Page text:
USMEF Completes Spring Training in China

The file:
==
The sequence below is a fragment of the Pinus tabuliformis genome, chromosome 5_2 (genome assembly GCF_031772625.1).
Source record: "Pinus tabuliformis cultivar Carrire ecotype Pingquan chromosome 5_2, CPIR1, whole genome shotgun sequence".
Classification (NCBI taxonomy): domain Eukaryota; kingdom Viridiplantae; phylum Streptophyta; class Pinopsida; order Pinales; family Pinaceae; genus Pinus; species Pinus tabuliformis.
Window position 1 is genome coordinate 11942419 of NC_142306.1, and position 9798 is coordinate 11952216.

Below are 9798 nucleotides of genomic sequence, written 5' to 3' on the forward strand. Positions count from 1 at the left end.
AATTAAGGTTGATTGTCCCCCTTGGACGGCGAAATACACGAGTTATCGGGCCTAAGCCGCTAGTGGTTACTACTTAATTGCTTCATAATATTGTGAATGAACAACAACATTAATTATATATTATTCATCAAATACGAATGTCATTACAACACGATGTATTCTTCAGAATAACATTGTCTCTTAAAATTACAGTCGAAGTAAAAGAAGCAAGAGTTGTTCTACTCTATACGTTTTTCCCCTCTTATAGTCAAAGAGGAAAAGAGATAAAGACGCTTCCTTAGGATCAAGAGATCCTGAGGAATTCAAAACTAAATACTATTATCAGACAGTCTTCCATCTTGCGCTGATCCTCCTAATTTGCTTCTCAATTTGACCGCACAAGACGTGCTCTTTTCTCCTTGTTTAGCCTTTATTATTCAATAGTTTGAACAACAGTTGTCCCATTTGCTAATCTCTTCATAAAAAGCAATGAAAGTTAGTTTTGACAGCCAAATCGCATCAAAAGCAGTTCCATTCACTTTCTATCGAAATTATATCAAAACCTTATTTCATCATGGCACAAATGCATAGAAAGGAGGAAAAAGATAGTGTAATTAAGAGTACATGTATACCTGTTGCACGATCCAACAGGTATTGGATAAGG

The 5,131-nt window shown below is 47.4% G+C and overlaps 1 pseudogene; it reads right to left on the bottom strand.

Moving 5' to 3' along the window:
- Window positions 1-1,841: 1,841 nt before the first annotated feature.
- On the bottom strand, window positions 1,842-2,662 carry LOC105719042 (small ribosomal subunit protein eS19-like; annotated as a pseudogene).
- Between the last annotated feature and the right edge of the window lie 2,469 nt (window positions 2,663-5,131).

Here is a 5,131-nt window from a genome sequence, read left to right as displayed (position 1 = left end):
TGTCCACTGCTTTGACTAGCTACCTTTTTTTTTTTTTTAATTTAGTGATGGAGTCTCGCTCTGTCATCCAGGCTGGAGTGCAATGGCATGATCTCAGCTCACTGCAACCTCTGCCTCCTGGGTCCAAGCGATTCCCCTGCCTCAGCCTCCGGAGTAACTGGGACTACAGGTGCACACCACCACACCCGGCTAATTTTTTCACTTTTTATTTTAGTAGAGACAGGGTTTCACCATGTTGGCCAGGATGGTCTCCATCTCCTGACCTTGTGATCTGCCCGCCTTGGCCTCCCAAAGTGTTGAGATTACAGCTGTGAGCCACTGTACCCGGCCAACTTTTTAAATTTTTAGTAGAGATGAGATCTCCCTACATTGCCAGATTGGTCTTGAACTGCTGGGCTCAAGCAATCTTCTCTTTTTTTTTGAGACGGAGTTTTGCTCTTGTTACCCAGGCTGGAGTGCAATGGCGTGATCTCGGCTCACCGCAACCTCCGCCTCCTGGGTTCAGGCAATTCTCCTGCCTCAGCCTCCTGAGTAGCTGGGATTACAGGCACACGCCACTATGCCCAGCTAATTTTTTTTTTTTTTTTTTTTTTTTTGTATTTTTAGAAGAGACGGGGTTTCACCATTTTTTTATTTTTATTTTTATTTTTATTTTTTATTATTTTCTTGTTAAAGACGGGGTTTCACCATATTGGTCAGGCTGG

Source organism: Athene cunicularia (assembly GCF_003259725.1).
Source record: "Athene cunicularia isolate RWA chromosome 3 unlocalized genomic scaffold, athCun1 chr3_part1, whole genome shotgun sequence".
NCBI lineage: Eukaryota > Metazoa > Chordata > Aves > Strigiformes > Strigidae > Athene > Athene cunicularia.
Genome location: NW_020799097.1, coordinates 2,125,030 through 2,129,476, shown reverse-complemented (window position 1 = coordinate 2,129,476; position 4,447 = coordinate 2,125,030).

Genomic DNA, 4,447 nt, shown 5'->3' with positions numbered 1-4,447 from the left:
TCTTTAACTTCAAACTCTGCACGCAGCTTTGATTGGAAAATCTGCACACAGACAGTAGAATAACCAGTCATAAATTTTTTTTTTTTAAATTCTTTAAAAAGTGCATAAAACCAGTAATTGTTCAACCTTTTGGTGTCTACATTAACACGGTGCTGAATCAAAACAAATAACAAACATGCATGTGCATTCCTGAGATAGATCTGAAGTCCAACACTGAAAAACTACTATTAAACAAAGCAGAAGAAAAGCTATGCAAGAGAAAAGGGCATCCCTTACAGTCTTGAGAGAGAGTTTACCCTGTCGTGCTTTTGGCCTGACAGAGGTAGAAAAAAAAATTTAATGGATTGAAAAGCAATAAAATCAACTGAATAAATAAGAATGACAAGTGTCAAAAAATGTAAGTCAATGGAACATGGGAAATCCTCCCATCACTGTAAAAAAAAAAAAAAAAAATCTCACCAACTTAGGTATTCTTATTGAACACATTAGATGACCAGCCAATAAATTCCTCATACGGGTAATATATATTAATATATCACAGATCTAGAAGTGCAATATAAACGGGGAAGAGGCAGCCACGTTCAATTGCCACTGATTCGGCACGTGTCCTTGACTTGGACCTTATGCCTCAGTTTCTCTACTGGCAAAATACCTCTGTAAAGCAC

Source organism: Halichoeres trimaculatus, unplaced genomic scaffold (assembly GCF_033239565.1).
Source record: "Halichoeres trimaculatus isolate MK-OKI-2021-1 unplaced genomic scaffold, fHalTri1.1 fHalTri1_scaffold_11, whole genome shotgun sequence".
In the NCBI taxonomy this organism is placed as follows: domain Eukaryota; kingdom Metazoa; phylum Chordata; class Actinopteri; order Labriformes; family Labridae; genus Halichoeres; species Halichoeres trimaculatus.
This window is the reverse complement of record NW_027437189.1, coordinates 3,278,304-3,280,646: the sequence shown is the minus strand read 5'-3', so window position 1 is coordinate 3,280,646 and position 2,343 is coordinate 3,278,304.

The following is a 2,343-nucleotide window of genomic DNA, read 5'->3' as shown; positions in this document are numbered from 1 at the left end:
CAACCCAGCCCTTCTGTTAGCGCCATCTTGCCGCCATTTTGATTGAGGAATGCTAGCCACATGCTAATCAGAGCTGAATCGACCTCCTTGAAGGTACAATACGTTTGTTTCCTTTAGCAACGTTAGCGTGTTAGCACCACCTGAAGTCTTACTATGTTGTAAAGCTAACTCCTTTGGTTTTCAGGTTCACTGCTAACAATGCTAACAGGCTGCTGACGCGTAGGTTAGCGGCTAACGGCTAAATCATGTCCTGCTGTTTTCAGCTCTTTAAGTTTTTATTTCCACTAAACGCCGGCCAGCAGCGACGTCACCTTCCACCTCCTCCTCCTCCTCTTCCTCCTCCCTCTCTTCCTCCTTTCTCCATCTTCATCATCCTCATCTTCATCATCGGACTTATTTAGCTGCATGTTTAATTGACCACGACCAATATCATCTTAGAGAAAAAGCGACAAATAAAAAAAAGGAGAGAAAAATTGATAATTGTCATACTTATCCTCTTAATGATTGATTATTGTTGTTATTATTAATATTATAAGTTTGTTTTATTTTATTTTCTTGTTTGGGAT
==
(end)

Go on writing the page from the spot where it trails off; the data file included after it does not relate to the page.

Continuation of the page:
China’s meat processors, traders and distributors have a big appetite and are keenly interested in information detailing the production of U.S. beef. To increase awareness and appreciation of U.S. beef products and build relationships with Chinese companies, USMEF recently conducted a series of U.S. training sessions in China and Hong Kong. The May 9-17 seminars, conducted by USMEF-Beijing’s Donald Song and USMEF consultant Ryan Murphy, were held in Beijing, Hangzhou, Hefei, Nanjing (two seminars), Wuxi and Shanghai, reaching an estimated 135 Chinese meat industry professionals. Interest in the sessions was high: one participant drove 8 hours from Inner Mongolia to Beijing. Judging from the questions asked and the seminar topics that generated the most discussion, production statistics and “quick facts” were the items of most interest. The participants were interested in the financial aspects of U.S. production, including feed prices, profit/loss per animal for hog producers as well as processors and packers, retail and wholesale prices in the U.S. and information on U.S. industry marketing arrangements. Feedback from participants was positive, and they were appreciative of the effort that was taken to explain the science behind the factors that affect product quality. For example, the participants said that they were aware of water-holding capacity and pH as well as marbling and color scores, but they had never had the ranges of these characteristics explained to them, and how slaughter-related factors such as pH decline and rapid chilling influence final product quality. “The feedback suggests that the seminars were successful in increasing the Chinese meat companies’ interest in using U.S. beef in their operations,” said Song. “The seminars also provide an opportunity to initiate working relationships with these companies.” USMEF is now discussing ways to build upon this first series of multi-city training sessions. There is no question that there is interest in other areas such as Inner Mongolia and western China. As the knowledge base expands, USMEF is considering the development of a more extensive program such as a “Beef Boot Camp” or “Round-Up” to explore various facets of the U.S. industry in more detail. USMEF took its educational and outreach program to the far reaches of China. USMEF’s Steve Mo and northeast China merchandiser Louisa Liu visited restaurant operators in Manzhouli, a bustling border town near the Republic of Mongolia and Russian borders. The trip to northeast China included chef training events in Changchun, capital of Jilin Province in the heart of China’s corn country, and other chef training in Beijing in mid-June.USMEF also held intensive training sessions with several of Hong Kong’s largest red meat importers on June 7 and 8. A cutting and cooking demonstration featuring products such as chuck flap tail, beef rib fingers and heel muscle followed an overview. Leading Chinese fast food chain Fairwood, which recently agreed to run a joint U.S. beef and pork hot-pot promotion with USMEF, also attended. On June 10, USMEF held another training session for 25 chefs of a major Macau restaurant chain. According to USMEF-Hong Kong’s John Lam, “We are seeing major traction with U.S. beef in Hong Kong and Macau. Fairwood’s use of not only undervalued cuts, but also loin items is a first by a Hong Kong QSR (quick-serve restaurant).” Funding for the USMEF programs in China was drawn from USDA’s Market Access Program, Beef Checkoff and several state organizations.